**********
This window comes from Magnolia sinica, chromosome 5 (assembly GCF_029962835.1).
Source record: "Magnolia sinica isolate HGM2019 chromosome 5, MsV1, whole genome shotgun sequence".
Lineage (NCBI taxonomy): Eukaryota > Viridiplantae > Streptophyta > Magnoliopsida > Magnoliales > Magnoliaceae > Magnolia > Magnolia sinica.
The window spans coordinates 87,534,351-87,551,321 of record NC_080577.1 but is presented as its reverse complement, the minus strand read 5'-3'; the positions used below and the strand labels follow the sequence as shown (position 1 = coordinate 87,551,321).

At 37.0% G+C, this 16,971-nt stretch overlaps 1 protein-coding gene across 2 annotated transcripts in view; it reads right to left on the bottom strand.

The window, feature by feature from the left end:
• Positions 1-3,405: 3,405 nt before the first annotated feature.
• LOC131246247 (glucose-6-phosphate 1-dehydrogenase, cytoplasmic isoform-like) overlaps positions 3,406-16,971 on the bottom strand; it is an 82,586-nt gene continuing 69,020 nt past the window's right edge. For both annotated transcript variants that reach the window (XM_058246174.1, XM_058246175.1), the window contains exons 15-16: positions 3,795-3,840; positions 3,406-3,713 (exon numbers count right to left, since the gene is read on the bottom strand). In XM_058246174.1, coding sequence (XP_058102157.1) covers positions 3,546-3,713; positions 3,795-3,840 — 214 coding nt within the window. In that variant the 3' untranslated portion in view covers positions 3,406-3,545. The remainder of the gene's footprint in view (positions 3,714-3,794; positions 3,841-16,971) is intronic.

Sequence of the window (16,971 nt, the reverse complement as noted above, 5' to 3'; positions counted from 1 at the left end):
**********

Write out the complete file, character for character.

This window comes from Magnolia sinica, chromosome 5 (assembly GCF_029962835.1).
Source record: "Magnolia sinica isolate HGM2019 chromosome 5, MsV1, whole genome shotgun sequence".
Lineage (NCBI taxonomy): Eukaryota > Viridiplantae > Streptophyta > Magnoliopsida > Magnoliales > Magnoliaceae > Magnolia > Magnolia sinica.
The window spans coordinates 87,534,351-87,551,321 of record NC_080577.1 but is presented as its reverse complement, the minus strand read 5'-3'; the positions used below and the strand labels follow the sequence as shown (position 1 = coordinate 87,551,321).

At 37.0% G+C, this 16,971-nt stretch overlaps 1 protein-coding gene across 2 annotated transcripts in view; it reads right to left on the bottom strand.

The window, feature by feature from the left end:
• Positions 1-3,405: 3,405 nt before the first annotated feature.
• LOC131246247 (glucose-6-phosphate 1-dehydrogenase, cytoplasmic isoform-like) overlaps positions 3,406-16,971 on the bottom strand; it is an 82,586-nt gene continuing 69,020 nt past the window's right edge. For both annotated transcript variants that reach the window (XM_058246174.1, XM_058246175.1), the window contains exons 15-16: positions 3,795-3,840; positions 3,406-3,713 (exon numbers count right to left, since the gene is read on the bottom strand). In XM_058246174.1, coding sequence (XP_058102157.1) covers positions 3,546-3,713; positions 3,795-3,840 — 214 coding nt within the window. In that variant the 3' untranslated portion in view covers positions 3,406-3,545. The remainder of the gene's footprint in view (positions 3,714-3,794; positions 3,841-16,971) is intronic.

Sequence of the window (16,971 nt, the reverse complement as noted above, 5' to 3'; positions counted from 1 at the left end):